The AMD Vega GPU Architecture Teaser: Higher IPC, Tiling, & More, Coming in H1’2017by Ryan Smith on January 5, 2017 9:00 AM EST
First Thoughts: A Peek At What’s To Come
Wrapping things up, while today’s reveal from AMD is only a teaser of what they have been working on over the last few years with Vega, it’s none the less an important one. Based on what we know so far, Vega stands to be the biggest change to AMD’s GPU architecture since GCN 1.0 was released 5 years ago, and the changes to the ALUs, the ROPs, the memory structure, and other aspects of Vega reinforce this notion. To be sure, Vega is not a wholly new architecture – it is clearly a further refinement of GCN – but then this is exactly why GCN was designed to be able to evolve through refinements over a very long period of time.
What we have for now then is a quick look at what’s to come from AMD. There are still many things we don’t know, not the least of which is the actual GPU configurations. But for a teaser it’s enough to show that AMD has been hard at work. It sets the stage for the hardware and marketing ramp-up to come over the next few months.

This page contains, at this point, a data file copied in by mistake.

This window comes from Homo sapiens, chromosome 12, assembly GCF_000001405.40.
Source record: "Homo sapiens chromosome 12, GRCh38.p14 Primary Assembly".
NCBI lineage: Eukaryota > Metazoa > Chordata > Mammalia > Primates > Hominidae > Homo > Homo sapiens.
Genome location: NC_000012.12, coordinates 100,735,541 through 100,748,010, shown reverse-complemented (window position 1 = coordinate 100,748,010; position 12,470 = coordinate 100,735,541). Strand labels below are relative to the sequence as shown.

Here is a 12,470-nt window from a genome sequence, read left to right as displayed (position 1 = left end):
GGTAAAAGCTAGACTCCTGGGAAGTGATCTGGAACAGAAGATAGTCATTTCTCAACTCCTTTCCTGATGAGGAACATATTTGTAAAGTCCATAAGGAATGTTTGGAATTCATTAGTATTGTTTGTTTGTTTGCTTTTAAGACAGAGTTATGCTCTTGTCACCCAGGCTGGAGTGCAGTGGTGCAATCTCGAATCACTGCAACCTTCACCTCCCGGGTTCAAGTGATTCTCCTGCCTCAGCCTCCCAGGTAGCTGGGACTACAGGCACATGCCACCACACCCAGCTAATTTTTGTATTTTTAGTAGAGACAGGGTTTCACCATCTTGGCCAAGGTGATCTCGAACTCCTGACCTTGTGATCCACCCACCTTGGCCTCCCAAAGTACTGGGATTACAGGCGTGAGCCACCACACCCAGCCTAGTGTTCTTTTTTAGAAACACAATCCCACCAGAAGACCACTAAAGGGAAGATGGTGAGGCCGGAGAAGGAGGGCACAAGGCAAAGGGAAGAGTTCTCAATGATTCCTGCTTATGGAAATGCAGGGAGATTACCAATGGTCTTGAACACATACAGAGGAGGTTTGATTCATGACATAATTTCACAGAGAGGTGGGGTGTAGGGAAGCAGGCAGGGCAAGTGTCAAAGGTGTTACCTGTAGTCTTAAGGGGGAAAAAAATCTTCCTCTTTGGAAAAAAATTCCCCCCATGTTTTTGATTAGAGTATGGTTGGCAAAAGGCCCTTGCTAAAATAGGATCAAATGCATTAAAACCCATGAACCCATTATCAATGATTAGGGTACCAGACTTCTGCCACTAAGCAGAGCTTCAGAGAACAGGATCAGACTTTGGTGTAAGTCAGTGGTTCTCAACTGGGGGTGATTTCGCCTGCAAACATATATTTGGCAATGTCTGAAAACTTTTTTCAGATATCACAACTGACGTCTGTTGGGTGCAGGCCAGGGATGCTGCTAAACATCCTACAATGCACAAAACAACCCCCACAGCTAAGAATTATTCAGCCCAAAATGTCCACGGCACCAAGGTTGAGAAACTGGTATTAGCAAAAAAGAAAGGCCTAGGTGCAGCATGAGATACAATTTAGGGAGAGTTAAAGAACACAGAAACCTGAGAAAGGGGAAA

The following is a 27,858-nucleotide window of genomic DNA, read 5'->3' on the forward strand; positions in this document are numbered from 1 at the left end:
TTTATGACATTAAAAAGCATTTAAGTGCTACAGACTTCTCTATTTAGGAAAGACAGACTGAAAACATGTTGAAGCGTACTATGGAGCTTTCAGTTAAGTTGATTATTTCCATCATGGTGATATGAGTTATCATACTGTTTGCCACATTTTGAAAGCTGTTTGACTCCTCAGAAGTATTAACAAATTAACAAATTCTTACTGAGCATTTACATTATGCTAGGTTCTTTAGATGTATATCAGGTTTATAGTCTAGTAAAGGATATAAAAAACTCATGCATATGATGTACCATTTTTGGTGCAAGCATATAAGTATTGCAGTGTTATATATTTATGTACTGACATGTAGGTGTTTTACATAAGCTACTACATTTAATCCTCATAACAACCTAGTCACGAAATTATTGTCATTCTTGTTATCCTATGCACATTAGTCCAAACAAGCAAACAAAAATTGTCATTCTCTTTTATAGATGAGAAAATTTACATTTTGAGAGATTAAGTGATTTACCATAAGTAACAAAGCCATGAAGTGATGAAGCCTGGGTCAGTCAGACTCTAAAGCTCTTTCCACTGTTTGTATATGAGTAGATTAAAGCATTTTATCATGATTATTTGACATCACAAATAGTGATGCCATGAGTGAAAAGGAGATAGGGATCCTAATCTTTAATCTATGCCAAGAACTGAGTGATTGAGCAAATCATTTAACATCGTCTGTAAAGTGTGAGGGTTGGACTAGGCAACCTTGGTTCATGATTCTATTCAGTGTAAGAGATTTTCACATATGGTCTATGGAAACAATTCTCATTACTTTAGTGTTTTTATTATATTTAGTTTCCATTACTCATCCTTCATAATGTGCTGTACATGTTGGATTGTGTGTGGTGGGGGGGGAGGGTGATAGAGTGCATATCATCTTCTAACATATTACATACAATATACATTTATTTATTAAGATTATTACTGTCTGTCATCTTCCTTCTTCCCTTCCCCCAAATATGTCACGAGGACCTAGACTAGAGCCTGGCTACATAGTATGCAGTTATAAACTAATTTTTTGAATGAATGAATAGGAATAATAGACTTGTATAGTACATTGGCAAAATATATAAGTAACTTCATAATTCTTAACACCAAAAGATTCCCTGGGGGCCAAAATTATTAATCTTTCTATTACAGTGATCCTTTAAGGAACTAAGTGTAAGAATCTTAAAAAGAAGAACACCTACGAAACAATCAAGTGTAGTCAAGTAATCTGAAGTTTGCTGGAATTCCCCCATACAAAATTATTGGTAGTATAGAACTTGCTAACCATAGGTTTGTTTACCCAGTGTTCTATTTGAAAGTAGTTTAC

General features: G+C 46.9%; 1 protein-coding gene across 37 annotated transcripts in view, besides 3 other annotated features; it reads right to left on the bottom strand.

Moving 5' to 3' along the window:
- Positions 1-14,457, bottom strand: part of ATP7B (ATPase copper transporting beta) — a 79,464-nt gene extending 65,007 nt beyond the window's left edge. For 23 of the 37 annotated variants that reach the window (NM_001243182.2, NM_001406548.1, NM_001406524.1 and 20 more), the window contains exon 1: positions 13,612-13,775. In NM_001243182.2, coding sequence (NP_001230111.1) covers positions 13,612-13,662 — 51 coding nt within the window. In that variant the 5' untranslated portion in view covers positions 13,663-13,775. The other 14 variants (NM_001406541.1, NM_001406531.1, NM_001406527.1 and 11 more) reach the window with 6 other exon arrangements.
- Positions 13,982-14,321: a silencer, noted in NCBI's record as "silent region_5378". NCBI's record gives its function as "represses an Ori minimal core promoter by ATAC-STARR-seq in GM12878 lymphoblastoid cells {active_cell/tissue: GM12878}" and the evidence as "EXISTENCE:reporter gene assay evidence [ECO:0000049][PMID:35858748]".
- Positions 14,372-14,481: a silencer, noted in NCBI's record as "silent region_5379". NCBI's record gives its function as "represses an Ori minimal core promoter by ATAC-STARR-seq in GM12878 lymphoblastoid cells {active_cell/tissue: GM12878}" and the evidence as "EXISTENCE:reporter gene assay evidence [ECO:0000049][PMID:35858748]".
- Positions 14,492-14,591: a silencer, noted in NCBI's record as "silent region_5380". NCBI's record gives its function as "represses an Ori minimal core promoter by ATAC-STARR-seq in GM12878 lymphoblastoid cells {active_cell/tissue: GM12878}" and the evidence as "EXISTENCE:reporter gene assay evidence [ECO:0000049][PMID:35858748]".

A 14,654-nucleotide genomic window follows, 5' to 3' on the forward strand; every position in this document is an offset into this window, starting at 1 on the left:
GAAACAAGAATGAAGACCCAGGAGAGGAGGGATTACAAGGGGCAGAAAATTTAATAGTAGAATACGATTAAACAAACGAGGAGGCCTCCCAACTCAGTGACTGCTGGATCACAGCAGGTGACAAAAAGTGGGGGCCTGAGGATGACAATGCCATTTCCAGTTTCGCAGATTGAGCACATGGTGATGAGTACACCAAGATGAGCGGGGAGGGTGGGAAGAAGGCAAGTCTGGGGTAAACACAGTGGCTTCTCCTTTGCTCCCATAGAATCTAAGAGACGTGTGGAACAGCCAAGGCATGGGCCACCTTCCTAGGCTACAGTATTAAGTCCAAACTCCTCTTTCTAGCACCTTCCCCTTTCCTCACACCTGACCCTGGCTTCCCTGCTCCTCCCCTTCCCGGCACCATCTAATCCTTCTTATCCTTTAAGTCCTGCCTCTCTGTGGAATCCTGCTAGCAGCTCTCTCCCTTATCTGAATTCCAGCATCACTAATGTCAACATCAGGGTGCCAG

But for now, let’s close with an image. As I mentioned before, the first Vega has taped out, and Radeon Technology Group’s frontman and Chief Architect, Raja Koduri, has one. The chip was just a few weeks old as of December, and while trying to discern die size may be a little too error-prone, we can see one important detail: 2 HBM2 packages.
Raja and AMD will not tell us what chip we’re looking at – like Polaris, two Vega chips have been confirmed – but either way we are looking at one of them in all its alpha silicon glory. Bearing in mind HBM2’s much greater bandwidth per pin, we could very well be looking at a design for a Fiji-like 512GB/sec of memory bandwidth in the chip Raja holds. And for AMD, that is one more teaser for today to keep attention focused right where they want it: on Vega ahead of its H1’17 launch.